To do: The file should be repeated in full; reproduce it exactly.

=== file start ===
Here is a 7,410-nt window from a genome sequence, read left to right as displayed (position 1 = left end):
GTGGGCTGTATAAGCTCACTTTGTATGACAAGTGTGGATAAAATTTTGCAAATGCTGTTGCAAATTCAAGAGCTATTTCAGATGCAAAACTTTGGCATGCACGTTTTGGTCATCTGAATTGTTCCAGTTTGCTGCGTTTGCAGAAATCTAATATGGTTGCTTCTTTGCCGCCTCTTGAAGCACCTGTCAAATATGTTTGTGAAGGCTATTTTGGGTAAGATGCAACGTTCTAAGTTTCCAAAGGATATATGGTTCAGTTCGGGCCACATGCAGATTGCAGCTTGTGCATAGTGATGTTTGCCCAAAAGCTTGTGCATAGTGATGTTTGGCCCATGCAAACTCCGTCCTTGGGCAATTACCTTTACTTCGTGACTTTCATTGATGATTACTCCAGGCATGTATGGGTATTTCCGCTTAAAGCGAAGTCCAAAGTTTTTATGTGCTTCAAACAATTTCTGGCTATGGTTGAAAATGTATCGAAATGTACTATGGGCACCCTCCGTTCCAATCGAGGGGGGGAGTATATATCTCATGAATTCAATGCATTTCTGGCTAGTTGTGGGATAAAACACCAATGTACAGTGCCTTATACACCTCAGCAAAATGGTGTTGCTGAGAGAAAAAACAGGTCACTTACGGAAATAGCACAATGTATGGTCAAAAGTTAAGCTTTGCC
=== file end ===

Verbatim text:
Here is a 7,410-nt window from a genome sequence, read left to right as displayed (position 1 = left end):
GTGGGCTGTATAAGCTCACTTTGTATGACAAGTGTGGATAAAATTTTGCAAATGCTGTTGCAAATTCAAGAGCTATTTCAGATGCAAAACTTTGGCATGCACGTTTTGGTCATCTGAATTGTTCCAGTTTGCTGCGTTTGCAGAAATCTAATATGGTTGCTTCTTTGCCGCCTCTTGAAGCACCTGTCAAATATGTTTGTGAAGGCTATTTTGGGTAAGATGCAACGTTCTAAGTTTCCAAAGGATATATGGTTCAGTTCGGGCCACATGCAGATTGCAGCTTGTGCATAGTGATGTTTGCCCAAAAGCTTGTGCATAGTGATGTTTGGCCCATGCAAACTCCGTCCTTGGGCAATTACCTTTACTTCGTGACTTTCATTGATGATTACTCCAGGCATGTATGGGTATTTCCGCTTAAAGCGAAGTCCAAAGTTTTTATGTGCTTCAAACAATTTCTGGCTATGGTTGAAAATGTATCGAAATGTACTATGGGCACCCTCCGTTCCAATCGAGGGGGGGAGTATATATCTCATGAATTCAATGCATTTCTGGCTAGTTGTGGGATAAAACACCAATGTACAGTGCCTTATACACCTCAGCAAAATGGTGTTGCTGAGAGAAAAAACAGGTCACTTACGGAAATAGCACAATGTATGGTCAAAAGTTAAGCTTTGCC